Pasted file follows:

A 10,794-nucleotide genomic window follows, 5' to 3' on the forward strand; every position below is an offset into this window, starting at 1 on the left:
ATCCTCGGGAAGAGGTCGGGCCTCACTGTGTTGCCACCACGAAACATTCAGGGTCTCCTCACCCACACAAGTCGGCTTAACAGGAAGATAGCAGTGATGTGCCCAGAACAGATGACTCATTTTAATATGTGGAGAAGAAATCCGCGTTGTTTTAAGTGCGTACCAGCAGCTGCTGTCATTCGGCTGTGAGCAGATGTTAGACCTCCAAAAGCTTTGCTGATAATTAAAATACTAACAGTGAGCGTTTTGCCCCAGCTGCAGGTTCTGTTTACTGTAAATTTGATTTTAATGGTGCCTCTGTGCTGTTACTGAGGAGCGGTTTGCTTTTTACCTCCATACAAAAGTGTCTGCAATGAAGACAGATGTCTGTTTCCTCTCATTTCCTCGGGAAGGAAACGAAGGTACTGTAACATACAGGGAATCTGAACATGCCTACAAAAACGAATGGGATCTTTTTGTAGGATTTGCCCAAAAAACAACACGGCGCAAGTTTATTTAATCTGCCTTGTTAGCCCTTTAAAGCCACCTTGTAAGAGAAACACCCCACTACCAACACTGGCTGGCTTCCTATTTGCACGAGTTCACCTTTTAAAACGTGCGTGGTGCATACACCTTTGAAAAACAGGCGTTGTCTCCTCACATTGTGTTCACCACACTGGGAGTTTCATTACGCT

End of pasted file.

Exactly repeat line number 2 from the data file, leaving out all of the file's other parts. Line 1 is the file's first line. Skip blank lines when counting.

ATCCTCGGGAAGAGGTCGGGCCTCACTGTGTTGCCACCACGAAACATTCAGGGTCTCCTCACCCACACAAGTCGGCTTAACAGGAAGATAGCAGTGATGTGCCCAGAACAGATGACTCATTTTAATATGTGGAGAAGAAATCCGCGTTGTTTTAAGTGCGTACCAGCAGCTGCTGTCATTCGGCTGTGAGCAGATGTTAGACCTCCAAAAGCTTTGCTGATAATTAAAATACTAACAGTGAGCGTTTTGCCCCAGCTGCAGGTTCTGTTTACTGTAAATTTGATTTTAATGGTGCCTCTGTGCTGTTACTGAGGAGCGGTTTGCTTTTTACCTCCATACAAAAGTGTCTGCAATGAAGACAGATGTCTGTTTCCTCTCATTTCCTCGGGAAGGAAACGAAGGTACTGTAACATACAGGGAATCTGAACATGCCTACAAAAACGAATGGGATCTTTTTGTAGGATTTGCCCAAAAAACAACACGGCGCAAGTTTATTTAATCTGCCTTGTTAGCCCTTTAAAGCCACCTTGTAAGAGAAACACCCCACTACCAACACTGGCTGGCTTCCTATTTGCACGAGTTCACCTTTTAAAACGTGCGTGGTGCATACACCTTTGAAAAACAGGCGTTGTCTCCTCACATTGTGTTCACCACACTGGGAGTTTCATTACGCT